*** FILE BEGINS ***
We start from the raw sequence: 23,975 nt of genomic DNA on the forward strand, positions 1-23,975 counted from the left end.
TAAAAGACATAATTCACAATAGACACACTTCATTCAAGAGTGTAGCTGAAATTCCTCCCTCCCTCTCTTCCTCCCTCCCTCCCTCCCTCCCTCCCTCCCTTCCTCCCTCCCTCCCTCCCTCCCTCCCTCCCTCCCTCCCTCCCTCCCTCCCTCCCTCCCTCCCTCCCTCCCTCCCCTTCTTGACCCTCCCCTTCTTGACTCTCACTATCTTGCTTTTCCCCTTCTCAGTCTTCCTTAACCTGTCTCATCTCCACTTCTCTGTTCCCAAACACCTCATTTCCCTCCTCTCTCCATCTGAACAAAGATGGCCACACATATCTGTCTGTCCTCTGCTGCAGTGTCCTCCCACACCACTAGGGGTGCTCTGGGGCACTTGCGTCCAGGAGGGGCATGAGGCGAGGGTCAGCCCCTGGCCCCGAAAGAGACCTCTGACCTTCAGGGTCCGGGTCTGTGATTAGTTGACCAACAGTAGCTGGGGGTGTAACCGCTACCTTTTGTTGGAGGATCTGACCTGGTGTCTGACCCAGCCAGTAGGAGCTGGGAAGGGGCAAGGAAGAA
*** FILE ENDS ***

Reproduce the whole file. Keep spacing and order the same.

We start from the raw sequence: 23,975 nt of genomic DNA on the forward strand, positions 1-23,975 counted from the left end.
TAAAAGACATAATTCACAATAGACACACTTCATTCAAGAGTGTAGCTGAAATTCCTCCCTCCCTCTCTTCCTCCCTCCCTCCCTCCCTCCCTCCCTCCCTTCCTCCCTCCCTCCCTCCCTCCCTCCCTCCCTCCCTCCCTCCCTCCCTCCCTCCCTCCCTCCCTCCCTCCCTCCCCTTCTTGACCCTCCCCTTCTTGACTCTCACTATCTTGCTTTTCCCCTTCTCAGTCTTCCTTAACCTGTCTCATCTCCACTTCTCTGTTCCCAAACACCTCATTTCCCTCCTCTCTCCATCTGAACAAAGATGGCCACACATATCTGTCTGTCCTCTGCTGCAGTGTCCTCCCACACCACTAGGGGTGCTCTGGGGCACTTGCGTCCAGGAGGGGCATGAGGCGAGGGTCAGCCCCTGGCCCCGAAAGAGACCTCTGACCTTCAGGGTCCGGGTCTGTGATTAGTTGACCAACAGTAGCTGGGGGTGTAACCGCTACCTTTTGTTGGAGGATCTGACCTGGTGTCTGACCCAGCCAGTAGGAGCTGGGAAGGGGCAAGGAAGAA